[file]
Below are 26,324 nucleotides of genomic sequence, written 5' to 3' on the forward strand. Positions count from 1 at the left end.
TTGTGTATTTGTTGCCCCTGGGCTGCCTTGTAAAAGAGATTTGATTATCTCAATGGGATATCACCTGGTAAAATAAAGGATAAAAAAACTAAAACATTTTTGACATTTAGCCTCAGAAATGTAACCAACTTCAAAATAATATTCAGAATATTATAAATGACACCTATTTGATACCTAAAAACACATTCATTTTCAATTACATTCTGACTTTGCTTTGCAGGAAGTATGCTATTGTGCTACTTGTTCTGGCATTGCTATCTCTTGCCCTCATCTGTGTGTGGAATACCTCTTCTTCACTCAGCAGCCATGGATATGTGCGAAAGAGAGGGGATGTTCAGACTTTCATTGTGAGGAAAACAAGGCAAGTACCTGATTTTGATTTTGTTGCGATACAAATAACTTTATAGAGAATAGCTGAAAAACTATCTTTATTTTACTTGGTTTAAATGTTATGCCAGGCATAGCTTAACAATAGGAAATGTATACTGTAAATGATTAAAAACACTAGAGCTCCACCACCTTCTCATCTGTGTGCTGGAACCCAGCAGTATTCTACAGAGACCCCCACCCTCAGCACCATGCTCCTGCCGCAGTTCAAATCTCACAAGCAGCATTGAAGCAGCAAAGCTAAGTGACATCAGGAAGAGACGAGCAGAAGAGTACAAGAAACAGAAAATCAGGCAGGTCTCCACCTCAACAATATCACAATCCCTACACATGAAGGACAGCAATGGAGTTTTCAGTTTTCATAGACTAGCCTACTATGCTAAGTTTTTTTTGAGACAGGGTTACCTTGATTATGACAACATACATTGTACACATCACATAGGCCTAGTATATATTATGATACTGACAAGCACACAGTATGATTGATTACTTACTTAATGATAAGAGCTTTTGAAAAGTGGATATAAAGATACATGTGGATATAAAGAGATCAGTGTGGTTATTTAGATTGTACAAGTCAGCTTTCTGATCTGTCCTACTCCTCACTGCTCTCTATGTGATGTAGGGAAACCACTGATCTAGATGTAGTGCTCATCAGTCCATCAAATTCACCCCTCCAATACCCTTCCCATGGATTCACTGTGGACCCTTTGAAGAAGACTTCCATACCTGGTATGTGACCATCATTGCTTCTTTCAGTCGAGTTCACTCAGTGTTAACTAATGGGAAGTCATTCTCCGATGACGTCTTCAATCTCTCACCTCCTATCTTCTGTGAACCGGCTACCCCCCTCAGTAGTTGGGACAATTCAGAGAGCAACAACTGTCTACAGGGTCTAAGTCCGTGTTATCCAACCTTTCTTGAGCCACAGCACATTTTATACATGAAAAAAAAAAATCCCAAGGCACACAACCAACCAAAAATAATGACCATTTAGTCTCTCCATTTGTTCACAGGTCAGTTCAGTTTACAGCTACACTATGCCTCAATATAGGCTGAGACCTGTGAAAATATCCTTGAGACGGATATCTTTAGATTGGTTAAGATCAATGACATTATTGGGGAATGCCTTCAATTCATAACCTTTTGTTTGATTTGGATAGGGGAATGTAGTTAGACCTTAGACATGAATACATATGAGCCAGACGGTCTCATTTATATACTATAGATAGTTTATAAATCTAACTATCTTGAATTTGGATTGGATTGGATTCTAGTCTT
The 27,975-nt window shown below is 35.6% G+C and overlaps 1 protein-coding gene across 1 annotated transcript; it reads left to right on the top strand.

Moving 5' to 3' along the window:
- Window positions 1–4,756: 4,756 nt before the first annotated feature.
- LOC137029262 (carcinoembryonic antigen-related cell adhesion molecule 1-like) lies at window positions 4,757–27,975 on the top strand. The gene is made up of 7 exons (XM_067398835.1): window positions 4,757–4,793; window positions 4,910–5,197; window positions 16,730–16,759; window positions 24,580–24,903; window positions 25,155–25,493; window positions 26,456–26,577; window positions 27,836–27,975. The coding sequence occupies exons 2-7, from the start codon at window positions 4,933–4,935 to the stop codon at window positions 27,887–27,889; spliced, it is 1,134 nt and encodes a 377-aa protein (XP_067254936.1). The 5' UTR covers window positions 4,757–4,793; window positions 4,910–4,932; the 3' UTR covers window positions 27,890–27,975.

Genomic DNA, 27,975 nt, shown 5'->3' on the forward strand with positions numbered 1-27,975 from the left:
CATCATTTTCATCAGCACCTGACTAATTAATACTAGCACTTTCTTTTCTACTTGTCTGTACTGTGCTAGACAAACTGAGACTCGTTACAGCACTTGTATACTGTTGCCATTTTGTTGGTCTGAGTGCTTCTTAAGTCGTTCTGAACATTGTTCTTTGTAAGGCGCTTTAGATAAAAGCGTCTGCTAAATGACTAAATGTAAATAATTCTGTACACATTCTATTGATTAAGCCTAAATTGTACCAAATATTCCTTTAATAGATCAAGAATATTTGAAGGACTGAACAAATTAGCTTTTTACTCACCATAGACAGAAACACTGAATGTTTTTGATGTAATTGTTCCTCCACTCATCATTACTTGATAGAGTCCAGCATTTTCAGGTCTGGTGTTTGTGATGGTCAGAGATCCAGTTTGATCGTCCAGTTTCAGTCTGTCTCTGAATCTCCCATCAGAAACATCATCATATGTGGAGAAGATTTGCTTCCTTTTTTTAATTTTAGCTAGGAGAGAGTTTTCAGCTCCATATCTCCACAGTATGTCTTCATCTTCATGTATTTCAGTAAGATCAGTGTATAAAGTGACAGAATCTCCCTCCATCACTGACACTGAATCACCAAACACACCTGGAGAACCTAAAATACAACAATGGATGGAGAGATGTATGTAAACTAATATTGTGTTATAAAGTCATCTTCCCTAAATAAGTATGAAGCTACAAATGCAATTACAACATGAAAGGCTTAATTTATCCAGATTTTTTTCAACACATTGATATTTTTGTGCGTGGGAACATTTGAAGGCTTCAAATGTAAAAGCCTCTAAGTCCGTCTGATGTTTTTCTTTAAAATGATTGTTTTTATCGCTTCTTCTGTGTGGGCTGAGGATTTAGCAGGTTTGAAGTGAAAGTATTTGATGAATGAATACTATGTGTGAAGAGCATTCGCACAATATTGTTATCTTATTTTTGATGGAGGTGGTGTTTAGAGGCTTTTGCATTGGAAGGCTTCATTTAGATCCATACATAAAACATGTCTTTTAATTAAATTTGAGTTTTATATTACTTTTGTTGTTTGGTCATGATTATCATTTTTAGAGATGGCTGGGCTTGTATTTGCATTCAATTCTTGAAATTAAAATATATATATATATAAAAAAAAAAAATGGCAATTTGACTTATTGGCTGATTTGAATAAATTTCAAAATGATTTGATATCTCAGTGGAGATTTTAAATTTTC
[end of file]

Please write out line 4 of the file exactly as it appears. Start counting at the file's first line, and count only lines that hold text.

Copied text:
Moving 5' to 3' along the window: